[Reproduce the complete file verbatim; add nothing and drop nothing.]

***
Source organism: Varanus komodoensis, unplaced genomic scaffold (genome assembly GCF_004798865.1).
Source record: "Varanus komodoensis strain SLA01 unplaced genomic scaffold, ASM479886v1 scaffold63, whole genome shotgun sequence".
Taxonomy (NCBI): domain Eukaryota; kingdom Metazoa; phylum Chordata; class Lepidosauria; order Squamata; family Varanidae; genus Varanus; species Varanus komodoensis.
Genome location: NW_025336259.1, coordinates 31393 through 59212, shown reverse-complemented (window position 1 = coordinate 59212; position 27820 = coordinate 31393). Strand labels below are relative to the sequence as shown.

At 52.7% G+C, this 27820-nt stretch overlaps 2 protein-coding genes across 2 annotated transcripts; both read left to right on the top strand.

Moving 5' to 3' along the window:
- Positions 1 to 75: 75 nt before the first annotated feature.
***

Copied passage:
Source organism: Varanus komodoensis, unplaced genomic scaffold (genome assembly GCF_004798865.1).
Source record: "Varanus komodoensis strain SLA01 unplaced genomic scaffold, ASM479886v1 scaffold63, whole genome shotgun sequence".
Taxonomy (NCBI): domain Eukaryota; kingdom Metazoa; phylum Chordata; class Lepidosauria; order Squamata; family Varanidae; genus Varanus; species Varanus komodoensis.
Genome location: NW_025336259.1, coordinates 31393 through 59212, shown reverse-complemented (window position 1 = coordinate 59212; position 27820 = coordinate 31393). Strand labels below are relative to the sequence as shown.

At 52.7% G+C, this 27820-nt stretch overlaps 2 protein-coding genes across 2 annotated transcripts; both read left to right on the top strand.

Moving 5' to 3' along the window:
- Positions 1 to 75: 75 nt before the first annotated feature.